The end of ideas

When you were in school, you probably noticed that some kids seemed like natural leaders. They were ahead of the pack because they were good at stuff — sports, school or socializing.

Although there was a lot of overlap, another group existed. These kids were good at being popular. That meant somewhat good at socializing, sometimes good at sports, but it wasn’t really any of those things. It was being good at being popular, at knowing how to draw attention to oneself.

When our culture turned leftist in the 1990s, inheriting a president and its ideals from the passive revolts of 1968, the popular kids shifted in composition. It was no longer the football players, honor students and rich kids; it was the freaks, the formerly unpopular, the nerds, outcasts and other rebels.

They had a simple appeal: self-hatred. Our country is bad; our culture is bad; the majority is bad. The only good thing is being different. Be unique, be your own person, have a life, don’t follow the herd, who cares about who succeeds? What matters is being true to yourself, which you show us by being different.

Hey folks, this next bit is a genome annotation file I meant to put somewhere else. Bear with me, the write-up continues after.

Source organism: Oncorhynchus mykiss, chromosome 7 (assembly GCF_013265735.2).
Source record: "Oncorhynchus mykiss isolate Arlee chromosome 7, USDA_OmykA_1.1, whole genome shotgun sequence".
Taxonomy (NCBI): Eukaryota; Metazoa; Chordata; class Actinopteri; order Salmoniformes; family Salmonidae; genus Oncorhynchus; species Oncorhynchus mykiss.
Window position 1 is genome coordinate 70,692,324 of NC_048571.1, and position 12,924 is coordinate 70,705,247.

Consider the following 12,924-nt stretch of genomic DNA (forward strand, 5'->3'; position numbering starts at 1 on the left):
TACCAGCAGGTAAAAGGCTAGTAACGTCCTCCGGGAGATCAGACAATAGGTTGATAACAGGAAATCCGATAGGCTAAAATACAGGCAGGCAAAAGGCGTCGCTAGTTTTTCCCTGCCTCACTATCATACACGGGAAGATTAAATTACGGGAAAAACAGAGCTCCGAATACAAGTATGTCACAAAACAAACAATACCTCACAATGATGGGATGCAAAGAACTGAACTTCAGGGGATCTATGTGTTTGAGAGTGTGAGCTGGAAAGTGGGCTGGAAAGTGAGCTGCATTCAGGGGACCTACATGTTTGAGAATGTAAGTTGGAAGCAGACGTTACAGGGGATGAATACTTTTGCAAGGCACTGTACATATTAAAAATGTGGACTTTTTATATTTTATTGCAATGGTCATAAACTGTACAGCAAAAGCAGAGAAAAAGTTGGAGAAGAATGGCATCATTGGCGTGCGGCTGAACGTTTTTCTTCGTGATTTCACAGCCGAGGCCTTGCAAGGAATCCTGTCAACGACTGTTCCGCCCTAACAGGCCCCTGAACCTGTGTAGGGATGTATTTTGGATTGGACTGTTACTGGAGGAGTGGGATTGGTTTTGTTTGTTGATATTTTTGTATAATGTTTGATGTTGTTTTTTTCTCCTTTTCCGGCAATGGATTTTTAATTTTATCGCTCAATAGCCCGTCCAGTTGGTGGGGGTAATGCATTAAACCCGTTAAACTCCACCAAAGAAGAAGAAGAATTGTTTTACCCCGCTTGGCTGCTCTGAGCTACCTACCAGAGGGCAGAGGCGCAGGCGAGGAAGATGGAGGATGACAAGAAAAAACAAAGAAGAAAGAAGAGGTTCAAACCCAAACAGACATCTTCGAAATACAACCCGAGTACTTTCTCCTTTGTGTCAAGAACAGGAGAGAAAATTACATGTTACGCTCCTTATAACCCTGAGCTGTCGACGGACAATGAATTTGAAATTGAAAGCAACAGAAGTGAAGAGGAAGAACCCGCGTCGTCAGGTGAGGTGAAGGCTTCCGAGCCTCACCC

As it always does under liberalism, the focus shifted from “let’s win at life” to “let’s express ourselves and act out our desires, sensations and self-image.” The goal is not end results, but a constant suspension in a method of constant self-expression that makes the individual feel good. Hang the consequences.

Thus continued a gradual process that began thousands of years ago. It flowered in Athens, where democracy went from being a council of wise elders to mob rule, and then into Israel, where anti-Roman revolutionaries perverted the Jewish notion of morality into a pissing contest for egalitarian brownie points. It even blighted Rome, turning a prosperous empire into a decadent and self-pitying collapse.

In revolutionary France, and Russia, it really gained momentum and showed its true colors: a Crowd of selfish individuals, demanding that no one tell them what to do and yet that the group support them, as a means of excusing their own failings in life.

Their purpose was the opposite of what guided conservative Europe, which was a desire to confront one’s own fears and inadequacies and beat them, as a means of achieving better end results and a society of wisdom, beauty and technology.

A recent article in the New York Times spells out the consequences of this gradual liberalization: